Discover T.O. Fuller State Park

T.O. Fuller State Park, the only state park within Memphis city limits, is tucked into a corner of South Memphis bordering the Mississippi River bluffs and floodplains on the West and near the Boxtown, West Junction, and Walker Homes neighborhoods on the south and east. The 1,138 acres of bluffs, wetlands, forest, and rolling hills encompass a recreation area with Olympic-sized swimming pool, splash pad, tennis and basketball courts, four picnic areas and shelters, 45 overnight camping slots, two hiking trails, an interpretive center, and Shelby Bluff Center meeting space. The location was said to be chosen for its proximity to African American neighborhoods. In addition the land was inexpensive and not conducive to agriculture.

Originally named the Shelby County Negro State Park in 1938, the Civilian Conservation Corps (CCC) began development with an original 44 person crew (approximately 130 more workers were hired locally) to create the first park for African Americans east of the Mississippi. During this time, African Americans were not welcome in other parks in Memphis owing to Jim Crow laws. During development of the park, while digging for construction of the pool in 1940, CCC workers uncovered a prehistoric Native American village of the Choctaw, now the site of the Nash Museum at Chucalissa adjacent to T.O. Fuller. In 1942 (several weeks before his death), the park was renamed for activist and educator Thomas Oscar Fuller, minister at First Colored Baptist Church in Memphis, principal of Howe Institute, later LeMoyne- Owen College, and a writer and activist.

Park Ranger Jimmy Warren became park manager in 2019 after retiring from 25 years with the Memphis Police Department. For Ranger Warren, this work was a coming home of sorts–he says he grew up in the park, spending time there on Sundays after church and after school. He visited Chucalissa, which at the time was occupied by the Choctaw tribe, on school field trips. He attended Mitchell High School with some of the Chucalissa residents. Now he is grateful to have a chance to give back to his very local community. “While I was working on community policing, and working with youth in the community, I thought if I am able at some point to give back and do some things in my community, that’s what I want to do. Being the park manager allows me to do that, work with organizations in my community that I grew up in, work with some youth from this area, and work with some of those officials and legislators who can assist us in helping the park grow.”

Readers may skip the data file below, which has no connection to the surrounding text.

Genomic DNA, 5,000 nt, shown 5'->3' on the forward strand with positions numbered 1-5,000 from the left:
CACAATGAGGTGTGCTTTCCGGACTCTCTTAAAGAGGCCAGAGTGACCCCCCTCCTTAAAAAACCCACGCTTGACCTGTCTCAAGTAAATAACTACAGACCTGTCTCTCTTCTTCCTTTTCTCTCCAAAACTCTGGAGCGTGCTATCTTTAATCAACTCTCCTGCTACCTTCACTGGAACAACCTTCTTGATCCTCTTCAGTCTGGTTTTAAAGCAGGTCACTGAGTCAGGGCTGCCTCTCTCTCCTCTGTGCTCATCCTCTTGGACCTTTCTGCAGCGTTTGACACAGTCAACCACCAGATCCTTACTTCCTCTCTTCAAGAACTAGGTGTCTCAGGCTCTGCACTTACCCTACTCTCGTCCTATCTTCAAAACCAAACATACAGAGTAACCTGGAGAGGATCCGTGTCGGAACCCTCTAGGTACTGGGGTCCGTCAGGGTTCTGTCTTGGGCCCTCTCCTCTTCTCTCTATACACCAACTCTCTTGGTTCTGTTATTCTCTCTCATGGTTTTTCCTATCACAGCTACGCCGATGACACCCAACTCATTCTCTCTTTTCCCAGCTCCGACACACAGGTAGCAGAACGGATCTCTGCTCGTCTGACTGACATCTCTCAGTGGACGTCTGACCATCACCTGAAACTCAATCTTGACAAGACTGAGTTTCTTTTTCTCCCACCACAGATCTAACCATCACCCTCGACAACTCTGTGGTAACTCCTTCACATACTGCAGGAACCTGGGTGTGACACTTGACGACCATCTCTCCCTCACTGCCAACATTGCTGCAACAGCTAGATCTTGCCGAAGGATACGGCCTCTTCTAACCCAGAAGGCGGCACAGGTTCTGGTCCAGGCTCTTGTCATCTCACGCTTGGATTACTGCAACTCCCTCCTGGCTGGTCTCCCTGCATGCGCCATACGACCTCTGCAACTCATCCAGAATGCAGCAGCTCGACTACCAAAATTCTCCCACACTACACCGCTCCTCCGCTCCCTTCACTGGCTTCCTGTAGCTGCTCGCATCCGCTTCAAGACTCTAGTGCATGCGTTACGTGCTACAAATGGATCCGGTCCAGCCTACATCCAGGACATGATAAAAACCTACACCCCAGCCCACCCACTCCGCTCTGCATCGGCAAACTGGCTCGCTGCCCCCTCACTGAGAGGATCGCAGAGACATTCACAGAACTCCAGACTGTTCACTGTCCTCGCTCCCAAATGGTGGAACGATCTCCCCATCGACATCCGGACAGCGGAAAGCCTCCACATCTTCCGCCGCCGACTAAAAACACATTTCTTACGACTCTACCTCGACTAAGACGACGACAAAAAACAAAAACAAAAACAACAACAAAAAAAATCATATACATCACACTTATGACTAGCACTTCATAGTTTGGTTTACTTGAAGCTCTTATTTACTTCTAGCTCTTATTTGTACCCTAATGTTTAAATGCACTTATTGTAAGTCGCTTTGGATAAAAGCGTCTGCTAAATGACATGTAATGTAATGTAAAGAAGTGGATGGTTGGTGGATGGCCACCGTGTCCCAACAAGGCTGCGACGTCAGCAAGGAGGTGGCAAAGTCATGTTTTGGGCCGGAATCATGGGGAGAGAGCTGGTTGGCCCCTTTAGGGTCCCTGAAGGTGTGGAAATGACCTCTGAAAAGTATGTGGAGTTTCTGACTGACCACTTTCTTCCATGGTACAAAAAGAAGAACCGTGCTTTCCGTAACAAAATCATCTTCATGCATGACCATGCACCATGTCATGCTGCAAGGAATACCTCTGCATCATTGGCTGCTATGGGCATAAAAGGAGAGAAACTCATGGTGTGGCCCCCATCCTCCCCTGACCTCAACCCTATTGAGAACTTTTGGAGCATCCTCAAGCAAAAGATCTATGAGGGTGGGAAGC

Some of Ranger Warren’s goals for the park include increasing patronage and interest in the history of the park and the park neighborhood, and getting more people involved in maintaining the beauty of the park. He sees these goals as a way to connect the park’s original settlers and local Black community to the natural beauty and open spaces the park provides.

Despite the setback from COVID, park activities have returned to full speed. In addition to youth activities, including teaching about ecosystems and the importance of open spaces, park staff are working to reach out to veteran groups and senior citizens. Over the past year, a community cleanup effort helped to collect 30,000 tires on the trail near the Shelby Bluff Center. The tires were then ground up, adhesive was added, and the surface was laid down as an approximately 2 miles of ADA accessible trail through what was formerly an 18-hole golf course at the park, one of the few places that African Americans could golf in Memphis.

Currently the number of visitors at the park indicates an increase of 1,000 visitors to the park compared to this time last year with a full slate of spring and summer programming including the youth fishing rodeo on June 11 and the Junior Ranger Camp also in June.

Ranger Warren’s favorite part of the park is “all of it.” “I grew up coming to T.O Fuller. My family church is on Weaver Road, which is right down the street here. My grandmother lived on Arrow Road. After church we would all gather, we could always caddy, we had a little pond behind the golf course where we could fish. We had a jukebox shelter where we would have dance contests. This place is where I grew up.” He is working to shine the spotlight for future generations on the projects, history, and natural abundance of T.O. Fuller, which is home to an occasional eagle, all kinds of songbirds, foxes, deer, turkeys, bobcats, and a striking diversity of native flowers and trees. Hiking trails range from easy to moderate. Ranger Warren says the more he ventures out in the park the more there is to discover. It’s a great time to get outside and breathe in the history of T.O. Fuller State Park.